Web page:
FURKAN LATIF KHAN, BYLINE: Kashmiris are crowding into hospital lobbies because they're some of the only places still allowed to have Wi-Fi. From there, they can post voice messages on social media.
UNIDENTIFIED PERSON #1: I barely managed to reach the hospital. It's just utter desolation here.
KHAN: They don't give their names but hope loved ones will recognize their voices. Hundreds of people have been arrested, including local politicians. Tens of thousands of troops line the streets. Schools and shops are shut. The only civilians allowed to be out on the streets are travelers heading to the airport, and they have to show a boarding pass.
UNIDENTIFIED PERSON #2: Complete clampdown, complete curfew, huge army presence.
KHAN: Local news websites haven't been updated since Monday, when the Indian government locked everything down. International reporters are required to apply for permission to visit Kashmir even in the best of times. No such permission has been granted this week. So these voice messages are one of the few sources of news out of Kashmir.
UNIDENTIFIED PERSON #3: (Foreign language spoken).
KHAN: "Rumors are flying," this man says. He talks about protesters coming under fire, but he doesn't know where. Some of the news is routine - even happy. Babies are being born, but people are struggling to share the joy with their families. At the main airport in Srinagar, outbound travelers are approached by strangers asking them to ferry messages to people outside Kashmir. The government has shut off Kashmiris' Internet 53 times already this year. But this time, it's phones and cable TV, too.
That is unprecedented, says Sundar Krishnan at the Software Freedom Law Center in New Delhi. He says this isn't just about surfing the Web. It's about allowing society to function.
SUNDAR KRISHNAN: Nowadays, everybody is using Internet for anything and everything. So if you look at education, financial communication, normal life comes to a halt. So it's like a basic fundamental right.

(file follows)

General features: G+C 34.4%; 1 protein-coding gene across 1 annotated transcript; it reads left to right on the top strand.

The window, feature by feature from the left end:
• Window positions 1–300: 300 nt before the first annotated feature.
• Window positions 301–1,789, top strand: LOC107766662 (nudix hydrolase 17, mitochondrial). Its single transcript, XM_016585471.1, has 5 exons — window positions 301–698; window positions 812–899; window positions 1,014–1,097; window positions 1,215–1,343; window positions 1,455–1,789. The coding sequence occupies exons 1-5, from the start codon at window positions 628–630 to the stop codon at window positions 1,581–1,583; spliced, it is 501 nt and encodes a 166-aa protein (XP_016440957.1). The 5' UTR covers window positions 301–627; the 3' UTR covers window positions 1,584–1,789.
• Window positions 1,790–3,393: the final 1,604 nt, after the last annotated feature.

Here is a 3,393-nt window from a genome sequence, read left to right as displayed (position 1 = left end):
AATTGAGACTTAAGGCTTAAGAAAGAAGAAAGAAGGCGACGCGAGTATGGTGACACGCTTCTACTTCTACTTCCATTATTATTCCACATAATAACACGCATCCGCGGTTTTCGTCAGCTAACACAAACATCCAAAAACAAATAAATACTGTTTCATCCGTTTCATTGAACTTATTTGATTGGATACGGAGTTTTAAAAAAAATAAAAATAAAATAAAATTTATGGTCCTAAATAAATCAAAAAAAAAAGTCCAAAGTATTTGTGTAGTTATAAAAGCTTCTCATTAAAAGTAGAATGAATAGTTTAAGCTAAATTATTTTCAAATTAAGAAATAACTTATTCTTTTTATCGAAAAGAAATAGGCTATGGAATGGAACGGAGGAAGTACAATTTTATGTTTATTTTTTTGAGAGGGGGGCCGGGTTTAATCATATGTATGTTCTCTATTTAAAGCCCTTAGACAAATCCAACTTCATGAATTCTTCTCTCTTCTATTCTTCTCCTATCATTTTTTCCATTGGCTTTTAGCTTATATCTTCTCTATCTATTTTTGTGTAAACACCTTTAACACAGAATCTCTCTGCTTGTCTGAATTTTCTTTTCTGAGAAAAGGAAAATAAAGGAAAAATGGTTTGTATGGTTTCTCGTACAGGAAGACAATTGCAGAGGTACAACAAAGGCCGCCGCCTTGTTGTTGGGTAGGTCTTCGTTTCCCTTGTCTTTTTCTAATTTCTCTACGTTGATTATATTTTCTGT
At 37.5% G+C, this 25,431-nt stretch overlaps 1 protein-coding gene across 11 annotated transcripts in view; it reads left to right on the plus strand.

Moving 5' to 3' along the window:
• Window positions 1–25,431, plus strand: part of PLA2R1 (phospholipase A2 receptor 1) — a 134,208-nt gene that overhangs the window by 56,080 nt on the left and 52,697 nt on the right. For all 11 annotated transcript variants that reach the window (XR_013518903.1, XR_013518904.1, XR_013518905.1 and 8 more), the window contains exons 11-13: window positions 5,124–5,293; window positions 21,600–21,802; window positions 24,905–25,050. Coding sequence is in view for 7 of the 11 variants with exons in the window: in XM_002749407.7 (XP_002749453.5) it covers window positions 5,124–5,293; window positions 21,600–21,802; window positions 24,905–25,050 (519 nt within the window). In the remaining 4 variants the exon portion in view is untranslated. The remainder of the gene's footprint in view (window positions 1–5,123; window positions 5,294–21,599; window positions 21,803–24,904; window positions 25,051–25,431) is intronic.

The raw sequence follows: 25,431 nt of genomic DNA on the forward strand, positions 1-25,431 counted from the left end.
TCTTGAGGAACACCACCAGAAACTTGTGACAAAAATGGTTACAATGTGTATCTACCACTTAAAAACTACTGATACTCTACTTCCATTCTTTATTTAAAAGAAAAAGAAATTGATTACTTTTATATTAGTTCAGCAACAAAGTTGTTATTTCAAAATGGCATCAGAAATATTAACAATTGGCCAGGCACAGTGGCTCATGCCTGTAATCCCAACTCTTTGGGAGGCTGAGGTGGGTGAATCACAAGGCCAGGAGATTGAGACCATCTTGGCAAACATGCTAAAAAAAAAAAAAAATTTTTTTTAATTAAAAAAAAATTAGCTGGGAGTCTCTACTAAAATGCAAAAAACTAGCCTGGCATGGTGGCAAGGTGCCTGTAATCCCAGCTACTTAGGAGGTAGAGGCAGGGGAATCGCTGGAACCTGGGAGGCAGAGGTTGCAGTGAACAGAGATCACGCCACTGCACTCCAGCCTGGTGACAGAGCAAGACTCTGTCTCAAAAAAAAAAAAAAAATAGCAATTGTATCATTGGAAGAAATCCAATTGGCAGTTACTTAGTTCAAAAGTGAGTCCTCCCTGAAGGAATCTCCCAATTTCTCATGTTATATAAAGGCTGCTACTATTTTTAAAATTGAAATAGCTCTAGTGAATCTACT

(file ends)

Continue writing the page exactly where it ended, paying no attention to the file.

KHAN: The United Nations warns a shutdown could exacerbate the human rights situation in Kashmir.
(SOUNDBITE OF ARCHIVED RECORDING)
NARENDRA MODI: (Foreign language spoken).
KHAN: In an address to the nation, Prime Minister Narendra Modi called the shutdown an inconvenience that was done as a precaution. He promised things would soon return to normal.
It can't happen soon enough for Faakirah Irfan, who got stuck in Delhi on a work trip when the shutdown happened.
FAAKIRAH IRFAN: I'm a lawyer based out of Srinagar, Kashmir.
KHAN: So how are you doing, Faakirah?
IRFAN: Not really good.
KHAN: Not good because she's lovesick.
IRFAN: I've not been able to communicate with my partner, my fiance. His voice means the entire world to me right now, and I don't have it. It's stupid, but it's love, you know? It's like...
KHAN: Irfan is supposed to get married in October, but those plans are now up in the air. With no end in sight to this blackout, the daily lives of millions of other Kashmiris are also on hold.
For NPR News, I'm Furkan Latif Khan in New Delhi. Transcript provided by NPR, Copyright NPR.